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Old 25th August 2011, 04:01   #61
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Default Re: Too many problems with my new Chevrolet Optra Magnum

Some comments in bold below, mate

Quote:
Originally Posted by MAS View Post
At last i had a chance to test drive the Magnum. Called up the SA at 1 pm. Told him that I would reach the showroom between 3.00 - 3.30 pm. Reached at 3.15 pm with my better half.

In short
- loved the leather interiors of LT (new car on display)
- other things looked old school - Easier to reverse. More kneeroom for a tall person!
- had to wait for TD car to arrive for 20 minutes
- SA had no clue about the car & was most of the time talking on the mobile
- TD car had run 8400 kms; SA said that the car was less than a year old - A good time to check a car. Being a TD car, it should equate to 2-3 times or more of regular use.
- engine was smooth and was the best part of the car
- suspension felt softly tuned and could soak up undulations on the road - Hope the soft suspension didn't mean that it was a poor handler. It is surprisingly good for it's soft suspension. Will talk about an incident with my Magnum on my ownership thread very soon.
- immense turbo lag (25 kmph in 3rd gear). Car took a while to pick up speed and was a monster above 2100 rpm - I have almost Zero Turbolag (probably something to do with Post BS4 and premium fuel)
- rubbing noise from left front wheel was audible. SA said - normal
- enquired about sensors failing in new cars. SA said - possible in any car
- enquired about the immense turbo lag in the TD car. SA said - go above 40 and you will feel the push - Magnum has taller gearing. If you TD it agian, try looking at the RPM and see how it feels, mate. Above 1300-1600 should be good. I even cruze around at 1200RPM at times. Pulls cleanly from 1300 on fourth.
- lot of road noise seeping into the cabin even though engine is only audible at high revs - Again strange. Often, mine feels quieter than a petrol. Could it be tyre noise? Or maybe something to do with rubbing front wheel you talked about? Warming it up for a couple of minutes helps a lot.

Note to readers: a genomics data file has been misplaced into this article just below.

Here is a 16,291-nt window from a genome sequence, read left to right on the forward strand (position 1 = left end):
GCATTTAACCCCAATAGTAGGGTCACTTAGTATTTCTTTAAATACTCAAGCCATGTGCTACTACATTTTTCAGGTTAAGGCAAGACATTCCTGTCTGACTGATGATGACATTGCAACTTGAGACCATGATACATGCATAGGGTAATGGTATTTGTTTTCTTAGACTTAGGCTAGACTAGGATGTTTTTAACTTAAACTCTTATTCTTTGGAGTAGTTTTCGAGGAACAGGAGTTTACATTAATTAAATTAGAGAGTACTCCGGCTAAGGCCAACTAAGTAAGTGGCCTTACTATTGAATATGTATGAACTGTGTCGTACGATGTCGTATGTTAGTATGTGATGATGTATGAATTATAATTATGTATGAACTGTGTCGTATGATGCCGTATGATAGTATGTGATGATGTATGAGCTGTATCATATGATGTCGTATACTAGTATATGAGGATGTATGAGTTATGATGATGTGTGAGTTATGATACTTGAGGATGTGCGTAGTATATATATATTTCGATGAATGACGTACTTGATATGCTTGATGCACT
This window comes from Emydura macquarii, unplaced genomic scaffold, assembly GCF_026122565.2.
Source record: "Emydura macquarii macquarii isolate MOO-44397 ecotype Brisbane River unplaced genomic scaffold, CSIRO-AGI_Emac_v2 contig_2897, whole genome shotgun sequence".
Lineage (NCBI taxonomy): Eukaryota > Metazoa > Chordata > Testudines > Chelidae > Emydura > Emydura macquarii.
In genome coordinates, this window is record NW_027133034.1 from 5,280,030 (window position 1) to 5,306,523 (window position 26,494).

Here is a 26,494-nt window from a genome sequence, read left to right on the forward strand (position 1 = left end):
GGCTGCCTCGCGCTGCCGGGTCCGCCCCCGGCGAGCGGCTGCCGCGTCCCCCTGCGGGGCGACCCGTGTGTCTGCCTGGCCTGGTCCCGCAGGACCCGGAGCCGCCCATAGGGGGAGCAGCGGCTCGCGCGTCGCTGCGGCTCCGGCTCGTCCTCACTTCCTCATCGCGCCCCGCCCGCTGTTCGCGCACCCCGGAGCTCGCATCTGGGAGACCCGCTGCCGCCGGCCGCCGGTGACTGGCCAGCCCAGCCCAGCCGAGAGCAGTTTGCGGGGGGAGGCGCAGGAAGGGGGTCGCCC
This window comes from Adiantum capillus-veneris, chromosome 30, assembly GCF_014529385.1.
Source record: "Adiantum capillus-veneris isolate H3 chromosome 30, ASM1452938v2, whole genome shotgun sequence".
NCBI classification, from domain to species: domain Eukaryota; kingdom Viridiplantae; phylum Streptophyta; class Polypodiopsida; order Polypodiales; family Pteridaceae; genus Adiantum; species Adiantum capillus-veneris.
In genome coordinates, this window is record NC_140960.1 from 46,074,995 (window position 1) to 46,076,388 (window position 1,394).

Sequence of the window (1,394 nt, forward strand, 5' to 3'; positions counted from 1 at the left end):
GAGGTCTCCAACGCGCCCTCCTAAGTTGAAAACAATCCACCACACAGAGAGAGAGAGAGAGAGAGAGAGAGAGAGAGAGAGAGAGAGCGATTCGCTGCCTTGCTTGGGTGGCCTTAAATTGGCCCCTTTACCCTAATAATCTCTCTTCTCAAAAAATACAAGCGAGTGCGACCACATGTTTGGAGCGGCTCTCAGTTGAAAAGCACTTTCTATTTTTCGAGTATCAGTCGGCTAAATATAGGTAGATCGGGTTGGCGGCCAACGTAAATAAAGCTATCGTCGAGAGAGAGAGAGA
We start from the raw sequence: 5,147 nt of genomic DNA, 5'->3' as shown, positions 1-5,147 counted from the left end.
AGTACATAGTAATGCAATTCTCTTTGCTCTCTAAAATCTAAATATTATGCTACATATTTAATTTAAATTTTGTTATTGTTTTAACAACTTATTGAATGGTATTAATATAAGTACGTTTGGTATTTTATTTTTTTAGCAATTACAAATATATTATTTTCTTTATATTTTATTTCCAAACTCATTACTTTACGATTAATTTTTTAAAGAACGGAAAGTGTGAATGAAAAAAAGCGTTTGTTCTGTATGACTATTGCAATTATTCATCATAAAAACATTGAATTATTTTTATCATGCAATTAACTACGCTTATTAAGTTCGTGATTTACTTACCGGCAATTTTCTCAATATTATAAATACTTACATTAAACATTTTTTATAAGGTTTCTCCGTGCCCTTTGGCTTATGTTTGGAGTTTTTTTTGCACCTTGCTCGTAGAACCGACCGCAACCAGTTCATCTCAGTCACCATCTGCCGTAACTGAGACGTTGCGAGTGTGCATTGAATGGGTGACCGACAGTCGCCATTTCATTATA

- Right hand side ORVM is not convex enough.

The car is good, but SAs lacked even an iota of interest to sell the car. I liked the car and have asked for a quote. Works out to 10.6 OTR, which is a fair deal. Wifey was not very convinced. According to her it is a car I should own when I am 10 years older. I'm looking at the other cars and would take decision soon.
Don't know how old you are mate, but this engine is to be used when one is still young (atleast at heart ).

About SA's - If I left it to that, would not have gone for this car, given my first experience (Is there on the ownership report) - and I would have lost out on this beauty.

Edit: If you happen to visit Delhi, you could TD my car and am pretty sure you'll fall for it

Last edited by Poitive : 25th August 2011 at 04:03.
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Old 25th August 2011, 16:18   #62
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Default Re: Too many problems with my new Chevrolet Optra Magnum

Quote:
Originally Posted by Poitive View Post
BTW, I was recommended to keep at least 1/4 tank (preferably 1/3 tank) of fuel in the car at all times - supposedly good for the car, saves the fuel pump and aids in better FE. Not sure how true this is, but I intend to do it this way. Not difficult, given a 60 litre tank on the Magnum.
Quote:
Originally Posted by keyur View Post
Not true! I have gone upto the E mark and no issues there. Just ensure that it does not go dry.

--------------